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Our #1 E-Commerce SEO Strategy Revealed

Our Number One E-Commerce SEO Strategy 1

This article was originally published as a part of the Smash Digital Inner Circle.

It’s the private newsletter for our clients, partners, and friends, where we share one super actionable SEO tip that has worked well for us, every week.

If you’d like to get these months before the public, you now have the chance to do so by filling out the form below.

How to Increase Your E-Commerce Stores Organic Traffic the Easy Way

We’ve had a lot of requests for tips for e-commerce SEO so that’s what we’re going to tackle today.

Today, I’m going to share the number one thing that successful e-commerce stores do to increase their organic traffic.

It’s going to be short and sweet so lets get to it.

Time to learn: 5-10 minutes

Impact (1-10): 9

Tools required: None

The Problem With E-Commerce Stores

The majority of organic search traffic for E-commerce stores goes to their category pages. An example of this would be a page like

Let’s pretend you have an electronics store that sells Apple products – iPhones, MacBooks, iMacs, and so on.

The problem here is that Google only sees the code of your site and the words on the page. They don’t care about how good your prices are, what your customer support is like, or even what the specs of the products are.

The only way they judge who should be #1 and who should be #7 is based off:

  1. Whether the site and page are in good condition (on-page SEO)
  2. What relevant words are on the page to determine which queries it should rank for
  3. The backlinks of the site

The problem in e-commerce is that everyone is probably going to be selling the same products, which means all of the content is going to be the same. 

If you’re an Apple reseller, you will have the exact same product titles as everyone else and even the same descriptions.

This leaves us with one way to determine who should be number one – who has the most backlinks.

And unless you’ve been around for a long time (and are using our link building service *wink*) that’s probably not a competition you’re going to win.

But there IS another way.

So how can we tell Google we are more relevant for Apple accessories than all of our competitors?

Well, how about giving them what they want and just putting more words on the page? 

If we have 700 words, beyond the usual product titles, that talks about the different types of accessories, what to look for, and things to consider – Google will see that we provide more value than others and we’ll likely rank for some long-tail keywords because of that as well.

The other benefit of this is that category pages are often “over-optimized”. 

Here’s an example I found buried on the 7th page for the term “waterproof laptop bags” by Crumpler.

overoptimized ecommerce category pages

They’ve used the word “laptop” 48 times and barely have 400 words on the page itself. Google is going to see that this page is “trying too hard” to rank for laptop related words and they will not reward you for that.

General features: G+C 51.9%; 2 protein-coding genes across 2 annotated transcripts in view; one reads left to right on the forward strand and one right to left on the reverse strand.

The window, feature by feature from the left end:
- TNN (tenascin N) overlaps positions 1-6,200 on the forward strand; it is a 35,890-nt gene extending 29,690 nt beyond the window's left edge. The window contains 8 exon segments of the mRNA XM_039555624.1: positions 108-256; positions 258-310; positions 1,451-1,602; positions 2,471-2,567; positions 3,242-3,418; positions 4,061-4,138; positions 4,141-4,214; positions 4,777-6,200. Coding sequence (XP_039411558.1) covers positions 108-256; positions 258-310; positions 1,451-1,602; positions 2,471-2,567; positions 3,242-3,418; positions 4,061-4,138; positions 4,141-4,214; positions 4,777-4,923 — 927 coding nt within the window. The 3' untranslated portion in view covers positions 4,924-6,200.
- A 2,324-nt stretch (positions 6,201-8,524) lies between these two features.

Well, if they had a 1,000 word guide on this category page to show you how these bags are different and which one you should go for based on your needs… Not only would they sell more bags and create trust with users, they’d also rank a lot better.

While I couldn’t find an example of anyone in the laptop bag space making use of this strategy, here’s an example from ranking quite well for Bluetooth speakers.

This is the content they have below the category itself:

how to create optimized content for ecommerce

Then there are other sites that put the content above the category but hide the bulk of it behind a “read more” to not distract readers too much. Google can still see this content as well.

Here’s an example from Andertons, a UK-based music equipment store:

hidden content on ecommerce category pages

We’ve actually developed our own “hidden content plugin” for this purpose, which you can check out here (it’s free):

Now I could go on and on with these examples but you can try it out for yourself.

Try to Google for generic category-based keywords and look through the top ranking pages. More often than not, you’ll see that the lengthier pages tend to outrank the ones that are lacking content.

You’ll see exceptions to the rule and this is largely due to massive sites like Amazon and the insane amounts of backlinks they have.

If you don’t have a massive backlink advantage, you can use this strategy to compete with the big boys.

That’s all there is to it.

You may be asking – what kind of content should I be creating for these pages? I’m going to take the easy route and refer you to our guide to creating content that ranks.

Let me know if you have any questions and I’ll see you next week with yet another actionable SEO strategy.

Meanwhile… Let’s Smash it!

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Karl Kangur

Karl Kangur

When being a chess prodigy turned out to be too demanding, Karl converted to being a marketing nerd. He loves to theorycraft and when he starts talking about SEO, he can't stop.
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